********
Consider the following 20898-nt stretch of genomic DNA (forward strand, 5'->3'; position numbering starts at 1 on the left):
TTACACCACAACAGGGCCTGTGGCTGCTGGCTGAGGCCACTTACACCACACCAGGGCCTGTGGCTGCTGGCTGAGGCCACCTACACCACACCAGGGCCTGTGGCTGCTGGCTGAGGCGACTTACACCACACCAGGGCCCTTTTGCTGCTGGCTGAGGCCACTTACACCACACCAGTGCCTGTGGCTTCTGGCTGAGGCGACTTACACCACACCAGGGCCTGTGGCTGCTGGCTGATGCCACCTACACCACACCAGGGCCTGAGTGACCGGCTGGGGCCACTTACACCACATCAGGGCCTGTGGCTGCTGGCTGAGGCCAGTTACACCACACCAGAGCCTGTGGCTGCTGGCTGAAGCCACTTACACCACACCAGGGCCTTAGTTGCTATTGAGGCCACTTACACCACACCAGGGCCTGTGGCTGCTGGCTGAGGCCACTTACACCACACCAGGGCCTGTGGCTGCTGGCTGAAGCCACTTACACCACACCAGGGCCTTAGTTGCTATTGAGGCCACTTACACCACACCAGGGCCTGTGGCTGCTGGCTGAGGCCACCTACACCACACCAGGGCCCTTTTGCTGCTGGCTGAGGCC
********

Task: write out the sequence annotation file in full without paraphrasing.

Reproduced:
Consider the following 20898-nt stretch of genomic DNA (forward strand, 5'->3'; position numbering starts at 1 on the left):
TTACACCACAACAGGGCCTGTGGCTGCTGGCTGAGGCCACTTACACCACACCAGGGCCTGTGGCTGCTGGCTGAGGCCACCTACACCACACCAGGGCCTGTGGCTGCTGGCTGAGGCGACTTACACCACACCAGGGCCCTTTTGCTGCTGGCTGAGGCCACTTACACCACACCAGTGCCTGTGGCTTCTGGCTGAGGCGACTTACACCACACCAGGGCCTGTGGCTGCTGGCTGATGCCACCTACACCACACCAGGGCCTGAGTGACCGGCTGGGGCCACTTACACCACATCAGGGCCTGTGGCTGCTGGCTGAGGCCAGTTACACCACACCAGAGCCTGTGGCTGCTGGCTGAAGCCACTTACACCACACCAGGGCCTTAGTTGCTATTGAGGCCACTTACACCACACCAGGGCCTGTGGCTGCTGGCTGAGGCCACTTACACCACACCAGGGCCTGTGGCTGCTGGCTGAAGCCACTTACACCACACCAGGGCCTTAGTTGCTATTGAGGCCACTTACACCACACCAGGGCCTGTGGCTGCTGGCTGAGGCCACCTACACCACACCAGGGCCCTTTTGCTGCTGGCTGAGGCC